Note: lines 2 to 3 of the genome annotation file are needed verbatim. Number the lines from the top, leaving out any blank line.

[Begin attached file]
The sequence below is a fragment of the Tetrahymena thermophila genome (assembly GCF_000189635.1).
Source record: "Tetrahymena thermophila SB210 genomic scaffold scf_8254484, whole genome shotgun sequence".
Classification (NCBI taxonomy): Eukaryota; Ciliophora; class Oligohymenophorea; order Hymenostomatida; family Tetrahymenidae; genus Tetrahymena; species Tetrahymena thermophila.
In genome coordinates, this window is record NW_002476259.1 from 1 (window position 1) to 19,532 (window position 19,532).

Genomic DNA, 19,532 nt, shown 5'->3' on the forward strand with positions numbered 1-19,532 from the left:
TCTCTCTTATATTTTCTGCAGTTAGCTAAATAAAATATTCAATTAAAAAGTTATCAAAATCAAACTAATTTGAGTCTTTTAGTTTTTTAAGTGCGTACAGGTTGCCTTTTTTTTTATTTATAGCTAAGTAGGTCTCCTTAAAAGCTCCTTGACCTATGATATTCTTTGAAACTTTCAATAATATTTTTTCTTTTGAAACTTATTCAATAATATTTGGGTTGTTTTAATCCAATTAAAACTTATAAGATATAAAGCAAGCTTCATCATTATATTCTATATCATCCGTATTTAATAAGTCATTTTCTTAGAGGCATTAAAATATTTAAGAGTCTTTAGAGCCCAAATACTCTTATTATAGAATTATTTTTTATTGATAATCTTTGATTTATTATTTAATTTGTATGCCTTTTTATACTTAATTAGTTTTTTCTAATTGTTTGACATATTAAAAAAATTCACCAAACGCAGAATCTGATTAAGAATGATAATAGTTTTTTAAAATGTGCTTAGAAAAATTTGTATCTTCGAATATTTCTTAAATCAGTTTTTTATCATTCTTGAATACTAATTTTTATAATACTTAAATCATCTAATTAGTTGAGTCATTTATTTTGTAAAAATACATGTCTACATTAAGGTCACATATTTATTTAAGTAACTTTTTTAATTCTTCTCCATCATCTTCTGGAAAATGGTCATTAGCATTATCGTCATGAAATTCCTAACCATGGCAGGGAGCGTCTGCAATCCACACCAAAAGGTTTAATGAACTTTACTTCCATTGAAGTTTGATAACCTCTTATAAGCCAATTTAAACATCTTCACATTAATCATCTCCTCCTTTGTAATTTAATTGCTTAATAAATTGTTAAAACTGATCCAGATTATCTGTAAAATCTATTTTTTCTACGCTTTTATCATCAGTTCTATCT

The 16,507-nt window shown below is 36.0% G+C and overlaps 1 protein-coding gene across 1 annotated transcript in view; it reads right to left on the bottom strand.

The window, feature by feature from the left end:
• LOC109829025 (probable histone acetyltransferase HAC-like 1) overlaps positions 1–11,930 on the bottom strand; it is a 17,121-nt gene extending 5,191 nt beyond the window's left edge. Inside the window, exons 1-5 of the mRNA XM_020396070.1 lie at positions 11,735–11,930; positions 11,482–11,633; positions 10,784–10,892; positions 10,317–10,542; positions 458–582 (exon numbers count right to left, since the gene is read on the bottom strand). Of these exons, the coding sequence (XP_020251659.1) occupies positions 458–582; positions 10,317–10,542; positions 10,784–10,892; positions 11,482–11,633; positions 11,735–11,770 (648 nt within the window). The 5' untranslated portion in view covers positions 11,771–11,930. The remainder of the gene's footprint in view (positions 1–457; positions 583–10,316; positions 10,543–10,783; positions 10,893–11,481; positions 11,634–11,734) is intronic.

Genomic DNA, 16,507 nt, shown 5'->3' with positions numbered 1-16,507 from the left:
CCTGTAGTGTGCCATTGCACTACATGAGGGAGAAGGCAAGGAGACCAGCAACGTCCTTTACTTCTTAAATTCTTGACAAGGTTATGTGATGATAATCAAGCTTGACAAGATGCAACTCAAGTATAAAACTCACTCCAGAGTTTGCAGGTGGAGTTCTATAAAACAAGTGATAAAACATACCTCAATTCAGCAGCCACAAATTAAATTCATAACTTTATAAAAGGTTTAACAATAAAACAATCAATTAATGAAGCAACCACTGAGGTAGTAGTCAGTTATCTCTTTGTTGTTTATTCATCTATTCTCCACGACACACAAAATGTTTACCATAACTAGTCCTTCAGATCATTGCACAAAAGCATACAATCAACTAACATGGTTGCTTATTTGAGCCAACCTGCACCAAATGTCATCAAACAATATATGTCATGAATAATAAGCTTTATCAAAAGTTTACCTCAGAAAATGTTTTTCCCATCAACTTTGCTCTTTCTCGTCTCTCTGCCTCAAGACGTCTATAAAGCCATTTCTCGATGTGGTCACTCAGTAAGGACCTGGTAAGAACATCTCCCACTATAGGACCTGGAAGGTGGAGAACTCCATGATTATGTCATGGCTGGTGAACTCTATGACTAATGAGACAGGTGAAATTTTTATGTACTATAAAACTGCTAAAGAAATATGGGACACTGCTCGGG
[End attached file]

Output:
Source record: "Tetrahymena thermophila SB210 genomic scaffold scf_8254484, whole genome shotgun sequence".
Classification (NCBI taxonomy): Eukaryota; Ciliophora; class Oligohymenophorea; order Hymenostomatida; family Tetrahymenidae; genus Tetrahymena; species Tetrahymena thermophila.